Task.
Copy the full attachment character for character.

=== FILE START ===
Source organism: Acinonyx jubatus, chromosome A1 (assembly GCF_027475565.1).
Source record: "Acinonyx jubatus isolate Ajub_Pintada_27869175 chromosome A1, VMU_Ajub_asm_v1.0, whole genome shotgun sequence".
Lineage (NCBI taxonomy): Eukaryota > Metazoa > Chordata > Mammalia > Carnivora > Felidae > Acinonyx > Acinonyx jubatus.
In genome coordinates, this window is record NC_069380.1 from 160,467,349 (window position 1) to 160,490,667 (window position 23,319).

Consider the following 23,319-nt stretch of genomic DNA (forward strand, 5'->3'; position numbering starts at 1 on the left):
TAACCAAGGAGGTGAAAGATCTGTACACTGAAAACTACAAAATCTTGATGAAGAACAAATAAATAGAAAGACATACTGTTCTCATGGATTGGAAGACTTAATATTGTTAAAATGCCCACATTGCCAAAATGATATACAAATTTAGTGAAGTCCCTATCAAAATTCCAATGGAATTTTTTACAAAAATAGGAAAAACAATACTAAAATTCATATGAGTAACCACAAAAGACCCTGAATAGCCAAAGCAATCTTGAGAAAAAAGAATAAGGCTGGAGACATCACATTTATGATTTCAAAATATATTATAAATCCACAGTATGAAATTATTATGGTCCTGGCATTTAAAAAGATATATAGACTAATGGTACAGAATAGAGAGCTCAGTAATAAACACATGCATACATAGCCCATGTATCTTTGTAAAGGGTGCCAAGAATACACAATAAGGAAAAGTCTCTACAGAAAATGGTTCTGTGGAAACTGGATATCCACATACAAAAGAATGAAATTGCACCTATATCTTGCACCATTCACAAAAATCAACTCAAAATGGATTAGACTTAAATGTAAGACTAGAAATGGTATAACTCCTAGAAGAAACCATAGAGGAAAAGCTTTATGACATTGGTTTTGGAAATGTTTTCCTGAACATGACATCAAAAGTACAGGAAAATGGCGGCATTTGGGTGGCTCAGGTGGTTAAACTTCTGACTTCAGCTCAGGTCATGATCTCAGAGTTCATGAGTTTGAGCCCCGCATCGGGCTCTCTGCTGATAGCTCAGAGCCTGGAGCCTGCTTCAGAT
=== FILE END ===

Source organism: Acinonyx jubatus, chromosome A1 (assembly GCF_027475565.1).
Source record: "Acinonyx jubatus isolate Ajub_Pintada_27869175 chromosome A1, VMU_Ajub_asm_v1.0, whole genome shotgun sequence".
Lineage (NCBI taxonomy): Eukaryota > Metazoa > Chordata > Mammalia > Carnivora > Felidae > Acinonyx > Acinonyx jubatus.
In genome coordinates, this window is record NC_069380.1 from 160,467,349 (window position 1) to 160,490,667 (window position 23,319).

Consider the following 23,319-nt stretch of genomic DNA (forward strand, 5'->3'; position numbering starts at 1 on the left):
TAACCAAGGAGGTGAAAGATCTGTACACTGAAAACTACAAAATCTTGATGAAGAACAAATAAATAGAAAGACATACTGTTCTCATGGATTGGAAGACTTAATATTGTTAAAATGCCCACATTGCCAAAATGATATACAAATTTAGTGAAGTCCCTATCAAAATTCCAATGGAATTTTTTACAAAAATAGGAAAAACAATACTAAAATTCATATGAGTAACCACAAAAGACCCTGAATAGCCAAAGCAATCTTGAGAAAAAAGAATAAGGCTGGAGACATCACATTTATGATTTCAAAATATATTATAAATCCACAGTATGAAATTATTATGGTCCTGGCATTTAAAAAGATATATAGACTAATGGTACAGAATAGAGAGCTCAGTAATAAACACATGCATACATAGCCCATGTATCTTTGTAAAGGGTGCCAAGAATACACAATAAGGAAAAGTCTCTACAGAAAATGGTTCTGTGGAAACTGGATATCCACATACAAAAGAATGAAATTGCACCTATATCTTGCACCATTCACAAAAATCAACTCAAAATGGATTAGACTTAAATGTAAGACTAGAAATGGTATAACTCCTAGAAGAAACCATAGAGGAAAAGCTTTATGACATTGGTTTTGGAAATGTTTTCCTGAACATGACATCAAAAGTACAGGAAAATGGCGGCATTTGGGTGGCTCAGGTGGTTAAACTTCTGACTTCAGCTCAGGTCATGATCTCAGAGTTCATGAGTTTGAGCCCCGCATCGGGCTCTCTGCTGATAGCTCAGAGCCTGGAGCCTGCTTCAGAT